Binocular visual field deficiencies have been associated with increased errors in operating motor vehicles.28,29,30 LEOs with glaucoma should receive formal visual field testing annually, since they generally deteriorate. Formal visual field testing should be done on all individuals with a history of eye disease and in those who cannot be corrected to 20/20 in either eye.
LEOs should have binocular vision for adequate visual performance. Although the literature regarding monocularity and accident risk is mixed, adaptive factors need consideration. In addition to scanning (turning head or eyes side to side to enhance the visual field), monocular drivers often slow down their vehicle speed, especially in non-familiar areas. This is in direct contrast to the essential function of pursuit driving which requires high-speed driving in a variety of areas. LEOs also need binocular vision for appropriate situational awareness.31,32,33
While anisometropia itself is not always a problematic factor, it often indicates that the LEO has a condition that may be a problem and that needs treatment or correction. Anisometropia occurs when the two eyes have unequal (significantly different) refractive power. Anisometropia is particularly significant when the LEO cannot be corrected to 20/20 in each individual eye. In these cases, the LEO should be referred to an optometrist or an ophthalmologist for a thorough evaluation to rule out more significant eye pathology including measurement of phorias and tropias.
It is not recommended that LEOs undergo surgically induced anisometropia or “monovision.” The American Academy of Ophthalmology and the federal government both note numerous side effects from surgically induced anisometropia (i.e., monovision), including blur or fog, glare/halos (especially at night), reduced night-time vision (especially with driving), reduced depth perception, and transient double vision. Visually demanding tasks (e.g., law enforcement) usually require the wearing of corrective lenses.34
LEOs who have undergone monovision correction via Lasik or other surgeries need to have a distance-corrected visual acuity of 20/20 binocularly, with at least 20/40 in each eye. Uncorrected distant visual acuity should be as previously defined in the section on Uncorrected Distant Visual Acuity. The near visual acuity in the better eye should be at least 20/40 with or without corrective lenses. Corrective lenses will typically have to be worn.
Nyctalopia (Night Vision Impairment)
Nyctalopia is the inability to see well at night or in poor light. It is not a disease in itself, but rather a symptom of a possible underlying disease, such as cataracts, glaucoma, vitamin A deficiency or retinitis pigmentosa. In the absence of such diseases, there is controversy about the magnitude of impairment of individuals with this complaint.15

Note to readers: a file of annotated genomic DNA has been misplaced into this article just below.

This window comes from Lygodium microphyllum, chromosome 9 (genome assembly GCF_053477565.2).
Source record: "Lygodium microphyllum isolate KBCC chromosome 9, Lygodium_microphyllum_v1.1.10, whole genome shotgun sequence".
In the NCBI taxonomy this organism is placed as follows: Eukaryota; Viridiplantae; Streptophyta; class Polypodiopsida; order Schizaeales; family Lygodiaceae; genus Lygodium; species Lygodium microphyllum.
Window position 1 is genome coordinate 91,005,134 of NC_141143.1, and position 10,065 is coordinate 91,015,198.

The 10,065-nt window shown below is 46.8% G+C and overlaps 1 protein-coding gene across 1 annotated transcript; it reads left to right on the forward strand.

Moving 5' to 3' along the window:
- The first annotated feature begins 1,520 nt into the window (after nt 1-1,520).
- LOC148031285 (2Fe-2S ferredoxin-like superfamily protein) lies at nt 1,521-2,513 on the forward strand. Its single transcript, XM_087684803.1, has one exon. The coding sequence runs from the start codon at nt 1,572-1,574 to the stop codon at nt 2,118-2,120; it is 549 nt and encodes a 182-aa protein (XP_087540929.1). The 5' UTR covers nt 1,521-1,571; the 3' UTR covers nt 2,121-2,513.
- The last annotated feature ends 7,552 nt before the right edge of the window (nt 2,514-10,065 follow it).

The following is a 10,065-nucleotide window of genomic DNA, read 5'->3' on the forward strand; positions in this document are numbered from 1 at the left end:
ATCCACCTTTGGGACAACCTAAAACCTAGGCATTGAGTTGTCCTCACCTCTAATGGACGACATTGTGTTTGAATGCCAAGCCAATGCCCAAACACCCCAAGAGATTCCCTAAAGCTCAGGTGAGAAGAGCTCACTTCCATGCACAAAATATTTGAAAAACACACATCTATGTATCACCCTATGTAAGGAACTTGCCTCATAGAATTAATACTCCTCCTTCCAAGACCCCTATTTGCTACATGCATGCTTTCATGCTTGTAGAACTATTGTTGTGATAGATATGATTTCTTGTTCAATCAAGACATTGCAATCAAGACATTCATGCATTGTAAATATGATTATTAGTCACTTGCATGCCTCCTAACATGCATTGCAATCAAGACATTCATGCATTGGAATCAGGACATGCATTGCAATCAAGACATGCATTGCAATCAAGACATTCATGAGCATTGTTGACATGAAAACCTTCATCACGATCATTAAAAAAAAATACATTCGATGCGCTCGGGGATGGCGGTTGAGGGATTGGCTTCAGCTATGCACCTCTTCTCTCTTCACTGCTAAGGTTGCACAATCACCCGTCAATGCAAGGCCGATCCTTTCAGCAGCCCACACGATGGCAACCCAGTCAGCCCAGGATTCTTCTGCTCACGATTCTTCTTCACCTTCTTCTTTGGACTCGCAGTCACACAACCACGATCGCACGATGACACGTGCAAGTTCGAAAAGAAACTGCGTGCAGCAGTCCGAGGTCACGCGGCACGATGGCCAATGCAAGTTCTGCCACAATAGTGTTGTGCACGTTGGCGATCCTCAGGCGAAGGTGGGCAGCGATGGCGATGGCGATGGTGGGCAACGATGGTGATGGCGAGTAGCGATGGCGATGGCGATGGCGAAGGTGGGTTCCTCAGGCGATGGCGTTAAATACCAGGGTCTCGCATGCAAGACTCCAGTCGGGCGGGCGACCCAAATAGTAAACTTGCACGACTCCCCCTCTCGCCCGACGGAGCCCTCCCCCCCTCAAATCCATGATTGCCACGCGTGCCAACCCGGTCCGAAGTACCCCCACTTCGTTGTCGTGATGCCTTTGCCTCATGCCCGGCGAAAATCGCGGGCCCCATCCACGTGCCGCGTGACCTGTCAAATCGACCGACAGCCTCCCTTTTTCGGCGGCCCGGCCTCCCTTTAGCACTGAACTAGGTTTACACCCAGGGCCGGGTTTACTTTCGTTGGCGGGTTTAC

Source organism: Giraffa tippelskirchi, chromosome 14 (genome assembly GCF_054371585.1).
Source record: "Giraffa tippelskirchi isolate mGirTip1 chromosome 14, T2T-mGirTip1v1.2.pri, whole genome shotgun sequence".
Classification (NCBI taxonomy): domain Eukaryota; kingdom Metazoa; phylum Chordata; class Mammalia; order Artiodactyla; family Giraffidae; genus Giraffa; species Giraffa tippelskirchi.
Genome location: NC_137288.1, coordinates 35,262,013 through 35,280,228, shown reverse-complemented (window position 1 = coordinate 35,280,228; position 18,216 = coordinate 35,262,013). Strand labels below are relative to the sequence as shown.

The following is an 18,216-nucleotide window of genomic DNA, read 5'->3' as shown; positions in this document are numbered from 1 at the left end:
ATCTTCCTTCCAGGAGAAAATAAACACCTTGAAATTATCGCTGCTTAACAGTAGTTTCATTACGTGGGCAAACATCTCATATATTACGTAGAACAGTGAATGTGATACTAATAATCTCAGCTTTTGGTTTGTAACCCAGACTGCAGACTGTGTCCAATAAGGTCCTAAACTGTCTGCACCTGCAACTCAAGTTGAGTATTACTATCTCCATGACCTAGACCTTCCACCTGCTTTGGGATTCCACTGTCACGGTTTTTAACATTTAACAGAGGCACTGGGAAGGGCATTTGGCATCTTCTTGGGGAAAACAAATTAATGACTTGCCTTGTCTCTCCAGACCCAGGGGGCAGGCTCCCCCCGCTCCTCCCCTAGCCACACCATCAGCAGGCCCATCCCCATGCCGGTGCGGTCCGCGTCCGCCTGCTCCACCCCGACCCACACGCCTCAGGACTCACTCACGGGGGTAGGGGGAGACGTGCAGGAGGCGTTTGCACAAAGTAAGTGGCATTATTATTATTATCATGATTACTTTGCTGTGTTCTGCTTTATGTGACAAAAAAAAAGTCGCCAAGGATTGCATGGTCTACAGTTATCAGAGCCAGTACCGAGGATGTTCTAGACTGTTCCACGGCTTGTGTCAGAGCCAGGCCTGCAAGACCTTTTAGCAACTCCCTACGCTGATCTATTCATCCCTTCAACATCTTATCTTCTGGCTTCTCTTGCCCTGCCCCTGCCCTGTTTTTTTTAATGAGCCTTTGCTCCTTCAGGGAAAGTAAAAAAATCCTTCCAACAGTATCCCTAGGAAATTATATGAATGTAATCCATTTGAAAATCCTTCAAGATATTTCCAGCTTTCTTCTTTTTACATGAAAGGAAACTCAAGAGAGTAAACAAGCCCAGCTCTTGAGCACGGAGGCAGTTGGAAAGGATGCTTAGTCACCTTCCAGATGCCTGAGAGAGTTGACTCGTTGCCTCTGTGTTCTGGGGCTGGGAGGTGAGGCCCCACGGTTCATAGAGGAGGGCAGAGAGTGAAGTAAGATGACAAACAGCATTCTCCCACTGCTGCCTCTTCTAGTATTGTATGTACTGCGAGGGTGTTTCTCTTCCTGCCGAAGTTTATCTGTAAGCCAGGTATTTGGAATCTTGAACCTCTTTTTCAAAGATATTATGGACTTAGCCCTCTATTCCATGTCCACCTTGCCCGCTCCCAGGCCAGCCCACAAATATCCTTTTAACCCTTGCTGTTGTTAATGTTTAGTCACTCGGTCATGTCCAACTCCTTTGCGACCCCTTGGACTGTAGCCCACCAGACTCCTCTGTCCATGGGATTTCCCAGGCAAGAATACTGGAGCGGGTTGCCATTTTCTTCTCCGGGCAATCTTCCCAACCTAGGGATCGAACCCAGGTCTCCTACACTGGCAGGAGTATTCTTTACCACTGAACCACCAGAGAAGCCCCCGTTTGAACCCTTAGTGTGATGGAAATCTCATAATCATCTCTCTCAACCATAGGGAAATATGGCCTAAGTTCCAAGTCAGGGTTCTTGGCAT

Night myopia is probably the most common cause for the complaint of nyctalopia and is due to accommodation shift at low light levels. Chromatic and spherical aberrations are minor effects. Diagnoses of night myopia are usually managed with negative corrective lenses. Other diagnoses should be addressed as possible.
Stereopsis or the ability to perceive depth by the fusion of visual images of two eyes is only one of a number of methods that humans assess depth. Stereopsis is particularly useful for small targets that are close at hand (<1m), and may be useful for LEOs. It is less useful with larger targets and longer distances. Stereopsis is only one of a number of items used to determine a perception of depth. Humans also use parallax, size, shading, interposition, perspective, and relative distance to complete their perception of depth.35 Stereopsis does not play a major role in high-speed driving. It has not been found to be critical in other tasks such as backing of a tractor trailer, lift truck operations or stock picking. A 2011 Canadian Tribunal decision (Lauzon v. Ontario Provincial Police) judged that a lack of stereopsis was not sufficient to exclude training for a stereopsis-deficient candidate.36
Although not disqualifying in itself, the consensus recommendation of the Task Group is that individuals who have less than 100 seconds of arc in stereopsis should be referred for further evaluation as LEOs with this level of visual performance may have other conditions such as amblyopia, a phoria, or tropia that should be addressed to optimize their visual performance.
Standard visual acuity testing uses black and white letters in a well illuminated area. However, LEO work rarely takes place in black and white and/or well-illuminated areas. Contrast sensitivity testing is useful in evaluating the quality of vision in areas with poor illumination, glare, fog, and haze, and in workers with retinal and other non-spherical eye disease. Contrast sensitivity testing measures two variables, size and contrast, while acuity measures only size. Decreased contrast sensitivity is a strong predictor of inferior driving performance.
Routine contrast sensitivity screening is not indicated for most LEOs as it is most likely to be normal in persons without eye disease. However, LEOs with complaints of glare issues or with retinal diseases, diabetic retinopathy, cataracts, optic neuritis, corneal aberration, or irregular (higher order) astigmatism should have their conditions optimized as much as medical or surgical interventions allow. When those interventions have been done, contrast sensitivity testing should be performed. LEOs with a Pelli Robson score of ≥1.50 in the worse eye are unlikely to be impaired. LEOs with a Pelli Robson score of <1.25 in the worse eye are unlikely to be able to perform the essential job functions of a LEO. Those with scores between 1.50 and 1.25 should be monitored annually for deterioration of function. Discussion with an optometrist, ophthalmologist, vision scientist, or physician experienced in these issues would be important in making decisions regarding surveillance and restrictions for workers with scores between those values. The agency may wish to create a job simulation scenario to verify adequate performance.16